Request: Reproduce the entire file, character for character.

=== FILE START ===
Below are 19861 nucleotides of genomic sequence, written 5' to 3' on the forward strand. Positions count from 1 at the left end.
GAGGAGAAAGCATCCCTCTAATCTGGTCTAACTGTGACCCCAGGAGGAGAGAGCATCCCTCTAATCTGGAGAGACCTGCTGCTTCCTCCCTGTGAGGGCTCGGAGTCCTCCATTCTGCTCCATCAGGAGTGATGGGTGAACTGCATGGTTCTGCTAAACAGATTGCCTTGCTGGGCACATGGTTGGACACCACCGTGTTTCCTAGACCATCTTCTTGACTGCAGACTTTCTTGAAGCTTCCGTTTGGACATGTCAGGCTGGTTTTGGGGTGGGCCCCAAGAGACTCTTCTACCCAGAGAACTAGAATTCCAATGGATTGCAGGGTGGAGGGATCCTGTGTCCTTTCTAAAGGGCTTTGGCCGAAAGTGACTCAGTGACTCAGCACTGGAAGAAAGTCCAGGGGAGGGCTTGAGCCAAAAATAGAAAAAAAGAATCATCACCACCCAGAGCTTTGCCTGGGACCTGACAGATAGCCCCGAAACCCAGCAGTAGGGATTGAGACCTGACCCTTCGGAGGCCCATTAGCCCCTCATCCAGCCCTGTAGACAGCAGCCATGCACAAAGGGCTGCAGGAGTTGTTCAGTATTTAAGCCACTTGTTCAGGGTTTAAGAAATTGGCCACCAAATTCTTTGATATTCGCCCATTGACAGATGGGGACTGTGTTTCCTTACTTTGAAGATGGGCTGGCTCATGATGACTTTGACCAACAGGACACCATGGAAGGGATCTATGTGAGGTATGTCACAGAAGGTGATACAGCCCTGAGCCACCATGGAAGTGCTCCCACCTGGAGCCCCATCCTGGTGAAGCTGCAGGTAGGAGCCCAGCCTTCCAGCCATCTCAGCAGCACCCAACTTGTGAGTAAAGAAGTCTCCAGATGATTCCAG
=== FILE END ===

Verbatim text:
Below are 19861 nucleotides of genomic sequence, written 5' to 3' on the forward strand. Positions count from 1 at the left end.
GAGGAGAAAGCATCCCTCTAATCTGGTCTAACTGTGACCCCAGGAGGAGAGAGCATCCCTCTAATCTGGAGAGACCTGCTGCTTCCTCCCTGTGAGGGCTCGGAGTCCTCCATTCTGCTCCATCAGGAGTGATGGGTGAACTGCATGGTTCTGCTAAACAGATTGCCTTGCTGGGCACATGGTTGGACACCACCGTGTTTCCTAGACCATCTTCTTGACTGCAGACTTTCTTGAAGCTTCCGTTTGGACATGTCAGGCTGGTTTTGGGGTGGGCCCCAAGAGACTCTTCTACCCAGAGAACTAGAATTCCAATGGATTGCAGGGTGGAGGGATCCTGTGTCCTTTCTAAAGGGCTTTGGCCGAAAGTGACTCAGTGACTCAGCACTGGAAGAAAGTCCAGGGGAGGGCTTGAGCCAAAAATAGAAAAAAAGAATCATCACCACCCAGAGCTTTGCCTGGGACCTGACAGATAGCCCCGAAACCCAGCAGTAGGGATTGAGACCTGACCCTTCGGAGGCCCATTAGCCCCTCATCCAGCCCTGTAGACAGCAGCCATGCACAAAGGGCTGCAGGAGTTGTTCAGTATTTAAGCCACTTGTTCAGGGTTTAAGAAATTGGCCACCAAATTCTTTGATATTCGCCCATTGACAGATGGGGACTGTGTTTCCTTACTTTGAAGATGGGCTGGCTCATGATGACTTTGACCAACAGGACACCATGGAAGGGATCTATGTGAGGTATGTCACAGAAGGTGATACAGCCCTGAGCCACCATGGAAGTGCTCCCACCTGGAGCCCCATCCTGGTGAAGCTGCAGGTAGGAGCCCAGCCTTCCAGCCATCTCAGCAGCACCCAACTTGTGAGTAAAGAAGTCTCCAGATGATTCCAG